Most winemakers begin with certain expectations for their fruit—the vintage, the vineyard, the village, etc—and then carefully put their own spin on the resulting wine. Some winemakers use extraction and new oak maturation to make a richer, fuller style of wine. Others believe in minimalist, non-interventionist winemaking, where the goal is simply to capture the essence of what the land itself seeks to express using the grape as its vessel. The latter is the philosophy practiced by most mezcal producers I’ve worked with. In a sense, mezcal has much in common with French Burgundy, where producers are farmers first and winemakers second.
Talking this past week with Flor de María Velazquez, the director of Yuu Baal mezcal, it’s clear she thinks more like a vintner than a distiller. She spends far more time talking about the spirit of the agave itself, rather than the spirit-making process. That’s because the mission behind each expression of Yuu Baal isn’t just to create a fine tasting mezcal, but also to express the inherent nature of what’s inside the agave, bringing forth the individual character of each species with as little manipulation as possible.
In a sense, Yuu Baal is the Oaxacan mezcal counterpart to Burgundian wine philosophy. Each bottle constitutes the purest, most unadulterated expression of each species, delicately distilled to release the innate personality of the agave with every sip. Like Burgundian winemakers stress their vines, forcing the roots deeper into the earth in search of nutrients, Yuu Baal does the same with its agave plants—a process utilized by farmers who believe in the power of terroir.
But what exactly does each agave have to say to mezcal drinkers? What is so uniquely distinctive about each agave that merits further discussion and discourse? Let’s take a deeper dive into what specifically characterizes each agave species, according to Flor herself, and how those elements are present in each expression of Yuu Baal. I’ve added some tasting notes as well, just to give you an idea.
A wild species of agave, endemic to Oaxaca specifically, Tobalá is smaller and size and can take twice as long to mature as Espadin, nearly 12 – 14 years before reaching maturity. As a result, production is limited and prices for Tobalá are generally much higher than Espadín. Depending on where it’s harvested, the delicate flavors can range from herbaceous to sweetly-spiced, with an array of complexity that is unparalleled in the mezcal world.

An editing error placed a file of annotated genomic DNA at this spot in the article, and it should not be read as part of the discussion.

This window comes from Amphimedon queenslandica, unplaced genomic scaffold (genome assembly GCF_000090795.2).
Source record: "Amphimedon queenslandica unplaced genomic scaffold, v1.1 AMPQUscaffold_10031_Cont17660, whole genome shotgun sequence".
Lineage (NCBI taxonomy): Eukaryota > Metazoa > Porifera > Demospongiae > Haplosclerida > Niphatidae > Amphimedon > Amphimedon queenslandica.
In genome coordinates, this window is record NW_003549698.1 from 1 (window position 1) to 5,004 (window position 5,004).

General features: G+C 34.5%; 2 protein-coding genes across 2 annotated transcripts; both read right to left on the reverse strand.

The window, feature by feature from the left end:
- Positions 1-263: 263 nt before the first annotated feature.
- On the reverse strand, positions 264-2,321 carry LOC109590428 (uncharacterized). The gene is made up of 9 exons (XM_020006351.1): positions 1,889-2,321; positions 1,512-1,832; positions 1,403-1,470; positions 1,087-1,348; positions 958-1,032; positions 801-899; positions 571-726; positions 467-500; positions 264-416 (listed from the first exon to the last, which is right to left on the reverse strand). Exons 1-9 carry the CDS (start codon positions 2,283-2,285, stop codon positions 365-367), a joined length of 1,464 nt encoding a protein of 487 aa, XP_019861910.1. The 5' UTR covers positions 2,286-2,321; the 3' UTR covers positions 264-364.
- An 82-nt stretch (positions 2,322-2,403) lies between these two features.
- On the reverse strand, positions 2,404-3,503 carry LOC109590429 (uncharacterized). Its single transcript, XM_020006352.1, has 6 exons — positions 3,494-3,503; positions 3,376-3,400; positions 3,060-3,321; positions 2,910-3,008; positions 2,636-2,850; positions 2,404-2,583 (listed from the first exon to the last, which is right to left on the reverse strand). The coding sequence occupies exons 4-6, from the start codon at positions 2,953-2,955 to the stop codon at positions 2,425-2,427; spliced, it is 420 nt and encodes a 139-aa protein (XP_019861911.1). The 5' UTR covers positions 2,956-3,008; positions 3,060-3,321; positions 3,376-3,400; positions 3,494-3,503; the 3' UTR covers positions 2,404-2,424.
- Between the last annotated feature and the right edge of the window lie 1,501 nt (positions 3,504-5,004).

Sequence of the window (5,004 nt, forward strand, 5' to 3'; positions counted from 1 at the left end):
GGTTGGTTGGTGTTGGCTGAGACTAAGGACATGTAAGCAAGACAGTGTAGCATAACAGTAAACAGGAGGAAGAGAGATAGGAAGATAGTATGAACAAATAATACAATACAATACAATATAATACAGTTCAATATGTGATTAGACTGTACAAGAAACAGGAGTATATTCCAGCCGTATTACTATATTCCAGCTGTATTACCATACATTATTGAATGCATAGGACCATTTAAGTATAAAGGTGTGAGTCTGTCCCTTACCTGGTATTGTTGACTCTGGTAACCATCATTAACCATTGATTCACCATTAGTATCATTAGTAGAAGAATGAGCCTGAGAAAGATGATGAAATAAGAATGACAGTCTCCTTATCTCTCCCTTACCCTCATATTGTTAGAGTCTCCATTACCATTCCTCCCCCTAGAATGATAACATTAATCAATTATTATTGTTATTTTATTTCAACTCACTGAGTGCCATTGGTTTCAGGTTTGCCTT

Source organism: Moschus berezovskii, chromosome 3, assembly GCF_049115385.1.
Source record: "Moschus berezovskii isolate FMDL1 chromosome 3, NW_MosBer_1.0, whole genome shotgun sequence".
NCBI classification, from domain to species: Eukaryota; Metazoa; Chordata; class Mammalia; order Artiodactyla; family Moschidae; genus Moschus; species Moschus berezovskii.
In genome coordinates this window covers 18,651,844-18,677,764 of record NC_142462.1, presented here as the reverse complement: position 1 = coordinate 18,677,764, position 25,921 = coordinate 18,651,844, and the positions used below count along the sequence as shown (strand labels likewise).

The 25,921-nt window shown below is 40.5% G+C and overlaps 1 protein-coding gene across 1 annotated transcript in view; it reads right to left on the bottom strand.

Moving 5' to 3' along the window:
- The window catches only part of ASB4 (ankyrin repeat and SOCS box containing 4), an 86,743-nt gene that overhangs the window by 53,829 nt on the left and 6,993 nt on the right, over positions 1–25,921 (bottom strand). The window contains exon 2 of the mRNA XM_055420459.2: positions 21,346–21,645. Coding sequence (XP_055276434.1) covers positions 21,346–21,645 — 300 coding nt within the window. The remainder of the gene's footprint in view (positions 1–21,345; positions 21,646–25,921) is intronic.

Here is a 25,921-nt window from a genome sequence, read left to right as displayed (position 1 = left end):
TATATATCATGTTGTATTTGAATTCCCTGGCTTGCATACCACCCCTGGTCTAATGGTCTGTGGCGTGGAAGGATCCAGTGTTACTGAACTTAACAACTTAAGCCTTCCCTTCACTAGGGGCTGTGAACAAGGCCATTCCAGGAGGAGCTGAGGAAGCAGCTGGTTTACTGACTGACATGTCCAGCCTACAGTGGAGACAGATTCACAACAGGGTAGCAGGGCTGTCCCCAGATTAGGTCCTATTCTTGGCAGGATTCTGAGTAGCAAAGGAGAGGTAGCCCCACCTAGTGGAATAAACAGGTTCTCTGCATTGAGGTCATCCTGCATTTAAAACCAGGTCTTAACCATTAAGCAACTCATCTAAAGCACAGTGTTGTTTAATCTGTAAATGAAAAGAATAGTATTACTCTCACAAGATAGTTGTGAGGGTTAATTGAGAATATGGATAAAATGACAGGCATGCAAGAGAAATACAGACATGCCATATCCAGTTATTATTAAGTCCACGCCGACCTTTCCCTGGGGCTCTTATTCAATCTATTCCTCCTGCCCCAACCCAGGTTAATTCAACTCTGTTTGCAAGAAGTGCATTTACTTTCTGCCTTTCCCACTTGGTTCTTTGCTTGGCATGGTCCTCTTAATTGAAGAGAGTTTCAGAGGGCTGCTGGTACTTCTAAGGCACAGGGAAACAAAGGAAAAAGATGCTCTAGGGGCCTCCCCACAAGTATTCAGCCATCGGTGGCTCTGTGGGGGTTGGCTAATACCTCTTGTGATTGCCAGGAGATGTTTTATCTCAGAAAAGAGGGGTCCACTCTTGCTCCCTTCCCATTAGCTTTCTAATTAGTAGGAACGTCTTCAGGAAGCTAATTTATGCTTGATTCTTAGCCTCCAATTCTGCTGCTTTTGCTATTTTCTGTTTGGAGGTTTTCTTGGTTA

Flor says: Tobalá reminds me of petate in its aroma, the woven palm mats used for sleeping in Mexico. It creates a dense mezcal that sticks to your lips on the finish.
My notes: Almost like a London dry gin, the Yuu Baal Tobalá is dry and clean on the initial palate with herbal notes that ultimately give way to saline minerality with a finish of citrus and quince.
Madrecuishe is part of the Karwinskii agave family, another wild species that takes between 12 -14 years to fully mature and grows in a long, vertical stalk, often side-by-side other Madrecuishe agaves. The flavors of Madrecuishe are quite tangy with an earthiness that almost resembles bleucheese in character. It’s a robust flavor that allures just about everyone in Oaxaca over time. It is also the preferred mezcal of many Oaxacans.
Flor says: Madrecuishe is the belle of the ball, the woman in red who enters a party an immediatelycaptures the attention of every man in the room. It’s a straightforward, unmistakable expression that radiates personality.
My notes: Herbal and earthy up front, the Yuu Baal Madrecuishe gives way to potent notes of green apple, lavender, and savory spice, finishing in a flurry of scorched earth and sweet fruit.
Tepeztate is an incredibly distinctive wild agave species that can take up to 35 years to mature and grow enormous in size with wide, wavy leaves jutting out from the center. Due to its long maturation process, Tepeztate is a rare mezcal that is difficult to summarize because of how long it takes to grow and the variance that maturation has on each individual agave.
Flor says: Tepeztate is jealous in nature. It demands your attention with its spicy, and intensely herbaceous character. If you decide to start with Tepeztate, you have to stick with it. It doesn’t pairwell with other mezcals.
My notes: Loaded with hot chili flavor and a supremely spicy kick right off the bat, the texture is simultaneously creamy with an oily mouthfeel that blends beautifully with sweet notes of cooked agave and more salty, savory chili pepper flavor on the potent finish.